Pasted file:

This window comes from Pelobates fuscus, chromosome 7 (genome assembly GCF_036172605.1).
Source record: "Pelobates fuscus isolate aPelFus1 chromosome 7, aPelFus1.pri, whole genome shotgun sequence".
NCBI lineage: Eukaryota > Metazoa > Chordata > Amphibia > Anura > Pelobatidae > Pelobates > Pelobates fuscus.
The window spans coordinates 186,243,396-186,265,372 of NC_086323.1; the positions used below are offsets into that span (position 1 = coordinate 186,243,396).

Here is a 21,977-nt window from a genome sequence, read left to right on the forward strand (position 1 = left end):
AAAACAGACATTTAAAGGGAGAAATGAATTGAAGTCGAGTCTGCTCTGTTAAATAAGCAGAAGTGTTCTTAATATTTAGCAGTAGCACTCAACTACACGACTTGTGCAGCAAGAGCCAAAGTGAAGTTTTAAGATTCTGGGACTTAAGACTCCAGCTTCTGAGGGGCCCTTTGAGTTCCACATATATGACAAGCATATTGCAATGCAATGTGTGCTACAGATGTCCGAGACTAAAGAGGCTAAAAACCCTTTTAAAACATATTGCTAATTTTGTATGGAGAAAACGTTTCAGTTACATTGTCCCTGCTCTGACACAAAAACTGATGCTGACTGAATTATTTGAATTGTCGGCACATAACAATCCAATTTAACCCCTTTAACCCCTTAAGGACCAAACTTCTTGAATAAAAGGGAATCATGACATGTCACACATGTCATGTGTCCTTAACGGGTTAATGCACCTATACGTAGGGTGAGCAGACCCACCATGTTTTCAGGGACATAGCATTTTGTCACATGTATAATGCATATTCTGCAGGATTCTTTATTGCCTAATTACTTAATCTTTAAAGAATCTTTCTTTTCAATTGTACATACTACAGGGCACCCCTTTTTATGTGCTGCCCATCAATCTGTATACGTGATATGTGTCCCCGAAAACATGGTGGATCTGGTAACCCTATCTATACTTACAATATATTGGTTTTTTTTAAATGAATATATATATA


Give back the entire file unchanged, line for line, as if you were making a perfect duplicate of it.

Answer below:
This window comes from Pelobates fuscus, chromosome 7 (genome assembly GCF_036172605.1).
Source record: "Pelobates fuscus isolate aPelFus1 chromosome 7, aPelFus1.pri, whole genome shotgun sequence".
NCBI lineage: Eukaryota > Metazoa > Chordata > Amphibia > Anura > Pelobatidae > Pelobates > Pelobates fuscus.
The window spans coordinates 186,243,396-186,265,372 of NC_086323.1; the positions used below are offsets into that span (position 1 = coordinate 186,243,396).

Here is a 21,977-nt window from a genome sequence, read left to right on the forward strand (position 1 = left end):
AAAACAGACATTTAAAGGGAGAAATGAATTGAAGTCGAGTCTGCTCTGTTAAATAAGCAGAAGTGTTCTTAATATTTAGCAGTAGCACTCAACTACACGACTTGTGCAGCAAGAGCCAAAGTGAAGTTTTAAGATTCTGGGACTTAAGACTCCAGCTTCTGAGGGGCCCTTTGAGTTCCACATATATGACAAGCATATTGCAATGCAATGTGTGCTACAGATGTCCGAGACTAAAGAGGCTAAAAACCCTTTTAAAACATATTGCTAATTTTGTATGGAGAAAACGTTTCAGTTACATTGTCCCTGCTCTGACACAAAAACTGATGCTGACTGAATTATTTGAATTGTCGGCACATAACAATCCAATTTAACCCCTTTAACCCCTTAAGGACCAAACTTCTTGAATAAAAGGGAATCATGACATGTCACACATGTCATGTGTCCTTAACGGGTTAATGCACCTATACGTAGGGTGAGCAGACCCACCATGTTTTCAGGGACATAGCATTTTGTCACATGTATAATGCATATTCTGCAGGATTCTTTATTGCCTAATTACTTAATCTTTAAAGAATCTTTCTTTTCAATTGTACATACTACAGGGCACCCCTTTTTATGTGCTGCCCATCAATCTGTATACGTGATATGTGTCCCCGAAAACATGGTGGATCTGGTAACCCTATCTATACTTACAATATATTGGTTTTTTTTAAATGAATATATATATA